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There are different types of bankruptcy that you can file for and in order to determine eligibility, a means test is used. There is Chapter 7 bankruptcy, Chapter 13 bankruptcy, and Chapter 11 bankruptcy, so discuss your situation with a skilled attorney to determine your best option. Most often, when you think of bankruptcy you are thinking of a Chapter 7 where your debts are wiped out and you could lose property.
This is why bankruptcy myths come about where people believe they will lose everything they have if they file or that bankruptcy rids you of all your debts. Neither of those statements are true but unfortunately, many believe that. A Chapter 7 bankruptcy does involve discharged debt, but not all debts and it could involve some asset liquidation, but not everything you own. Due to the significant relief given from discharged debt, this type of bankruptcy is reserved for people who truly cannot afford to pay off their debts. In order to make sure that Chapter 7 filers actually need this type of bankruptcy, a means test is used.
There are several phases to this test, the first phase involves finding an average income. Generally the test will take into account an average of the last six months of your income to get a reliable number. That number is then compared to the average income for your household size in the state that you reside in. If your income is below the average income for your state, you automatically qualify for a Chapter 7 means test.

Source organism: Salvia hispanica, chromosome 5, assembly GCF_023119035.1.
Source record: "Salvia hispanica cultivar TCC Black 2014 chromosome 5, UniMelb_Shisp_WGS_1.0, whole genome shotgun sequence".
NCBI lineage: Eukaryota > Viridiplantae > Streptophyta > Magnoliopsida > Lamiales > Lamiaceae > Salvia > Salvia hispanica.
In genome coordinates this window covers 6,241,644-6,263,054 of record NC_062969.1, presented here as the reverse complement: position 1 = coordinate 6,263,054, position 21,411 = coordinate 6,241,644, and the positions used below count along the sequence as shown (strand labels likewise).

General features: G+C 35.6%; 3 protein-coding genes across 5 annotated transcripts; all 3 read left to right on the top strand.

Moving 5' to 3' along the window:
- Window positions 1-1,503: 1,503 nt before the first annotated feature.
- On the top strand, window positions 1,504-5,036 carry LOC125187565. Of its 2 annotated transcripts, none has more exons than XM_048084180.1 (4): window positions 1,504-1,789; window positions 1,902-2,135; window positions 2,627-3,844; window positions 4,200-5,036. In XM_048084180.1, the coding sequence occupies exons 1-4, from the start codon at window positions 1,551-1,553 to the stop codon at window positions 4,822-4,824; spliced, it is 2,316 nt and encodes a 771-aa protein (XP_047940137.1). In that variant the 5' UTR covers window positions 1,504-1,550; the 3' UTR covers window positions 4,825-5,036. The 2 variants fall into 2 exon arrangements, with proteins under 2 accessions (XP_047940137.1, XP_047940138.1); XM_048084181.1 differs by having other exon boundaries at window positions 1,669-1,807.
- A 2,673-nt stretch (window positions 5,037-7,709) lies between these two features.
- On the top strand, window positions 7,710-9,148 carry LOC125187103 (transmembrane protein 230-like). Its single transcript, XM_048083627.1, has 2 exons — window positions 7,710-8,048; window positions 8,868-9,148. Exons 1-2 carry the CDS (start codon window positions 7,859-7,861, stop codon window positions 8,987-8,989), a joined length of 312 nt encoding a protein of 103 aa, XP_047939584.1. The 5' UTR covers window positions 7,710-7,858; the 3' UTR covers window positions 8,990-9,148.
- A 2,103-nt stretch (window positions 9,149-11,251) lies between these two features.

If it is above the average income, the second phase of the means test would begin. In this phase, the average income that was found in phase one would have your living expenses subtracted out. Once your living expenses are deducted, the number will represent your disposable income. If the test shows that you can afford $100 to pay debts, you may not qualify for a Chapter 7 bankruptcy, but phase three would begin. If it is determined that you cannot afford those payments, you may qualify for a Chapter 7 automatically, without phase three.
The third phase of the means test looks further into your monthly disposable income. If your disposable income is less than $100, you could still be eligible for a Chapter 7 bankruptcy. There are some instances if your available income is between 100 and 166.66 dollars each month, you could be eligible as well. The calculation would involve comparing the amount you have available and the amount of debt you have. If you make enough to pay 25% of your debt, you may not qualify. If your disposable income is under 25% of your debt, you could be eligible for a Chapter 7.
Not passing the means test just shows that you are not eligible for a Chapter 7 bankruptcy. You can still find relief in filing for a Chapter 13 bankruptcy in Georgia. Chapter 13 may even be a viable option for those who do pass the means test. This involves putting your debts on a payment plan for between three and five years. This is often preferred because asset liquidation does not need to take place. You can find relief from your overwhelming payments while not losing any property. Before you make any decision on the type of bankruptcy that you file for, discuss your options with a skilled bankruptcy attorney in Marietta. Contact Blevins & Hong, P.C. today to see how we can help you through the means test and also through the bankruptcy process.